Pneumatic Manifold Working Principle
Figure 1: Pneumatic solenoid valves on a single piece design manifold
Pneumatic manifolds allow multiple pneumatic solenoid valves to share a single air supply and exhaust port, significantly reducing system complexity, leakage, and maintenance costs. Air manifold blocks are indispensable in applications requiring numerous valves, such as mobile machinery and heavy industrial equipment. With different pressure ratings, port sizes, flow rates, and housing materials, manifolds can cater to specific needs. They can even be brand-specific or adhere to standardized mounting patterns. The decreased system energy consumption resulting from shorter flow paths further highlights a manifold's efficiency. This article explores the functionality and benefits of pneumatic valve manifolds in various applications.
Table of contents
- Types of pneumatic manifolds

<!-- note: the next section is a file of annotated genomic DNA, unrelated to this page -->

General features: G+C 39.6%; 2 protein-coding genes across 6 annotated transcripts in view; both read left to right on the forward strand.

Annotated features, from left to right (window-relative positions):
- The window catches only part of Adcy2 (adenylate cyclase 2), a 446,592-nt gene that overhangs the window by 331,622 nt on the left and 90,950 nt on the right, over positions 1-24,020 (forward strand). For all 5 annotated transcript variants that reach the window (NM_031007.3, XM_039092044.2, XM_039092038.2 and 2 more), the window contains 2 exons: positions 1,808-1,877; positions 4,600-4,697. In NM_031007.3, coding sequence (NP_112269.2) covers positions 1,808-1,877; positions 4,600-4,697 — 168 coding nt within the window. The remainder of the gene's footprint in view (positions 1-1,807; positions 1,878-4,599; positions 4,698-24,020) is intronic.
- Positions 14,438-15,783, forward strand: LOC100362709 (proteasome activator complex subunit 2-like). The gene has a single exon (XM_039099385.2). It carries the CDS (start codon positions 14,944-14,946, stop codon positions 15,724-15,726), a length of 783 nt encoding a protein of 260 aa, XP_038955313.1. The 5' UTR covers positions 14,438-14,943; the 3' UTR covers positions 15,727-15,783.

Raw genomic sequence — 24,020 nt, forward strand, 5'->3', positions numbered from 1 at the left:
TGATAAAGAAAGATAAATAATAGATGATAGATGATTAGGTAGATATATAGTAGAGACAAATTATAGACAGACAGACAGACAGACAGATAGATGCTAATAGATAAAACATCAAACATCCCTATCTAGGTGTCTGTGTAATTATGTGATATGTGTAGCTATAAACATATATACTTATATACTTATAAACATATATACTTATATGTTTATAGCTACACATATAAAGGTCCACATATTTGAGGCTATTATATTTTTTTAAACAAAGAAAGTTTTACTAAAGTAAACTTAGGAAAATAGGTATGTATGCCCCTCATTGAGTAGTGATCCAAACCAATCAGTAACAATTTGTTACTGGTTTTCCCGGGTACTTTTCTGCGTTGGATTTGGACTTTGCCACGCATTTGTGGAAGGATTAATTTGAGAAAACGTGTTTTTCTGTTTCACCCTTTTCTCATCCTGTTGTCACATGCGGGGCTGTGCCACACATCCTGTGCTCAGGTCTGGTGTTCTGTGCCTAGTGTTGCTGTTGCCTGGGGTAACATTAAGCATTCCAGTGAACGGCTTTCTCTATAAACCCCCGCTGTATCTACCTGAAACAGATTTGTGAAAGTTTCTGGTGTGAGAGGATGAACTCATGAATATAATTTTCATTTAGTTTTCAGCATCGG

- Blanking plates
- Selection criteria
- Pneumatic manifold symbol
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Types of pneumatic manifolds
Solenoid valve manifolds fall into two general categories: single piece design (Figure 2) and modular block design. The single piece design can accommodate a specific number of valves with pre-determined port geometries. On the other hand, a modular block design is more customizable. It consists of single blocks that usually support one valve, and assembling individual blocks creates the manifold.
Single piece manifolds
Figure 2: Single piece manifold
A single piece pneumatic manifold channels compressed air from a single input to multiple outputs (actuators, control valves, etc.) through the ports integrated within the manifold. The air is distributed evenly to all connected components, enabling coordinated operation of the pneumatic system.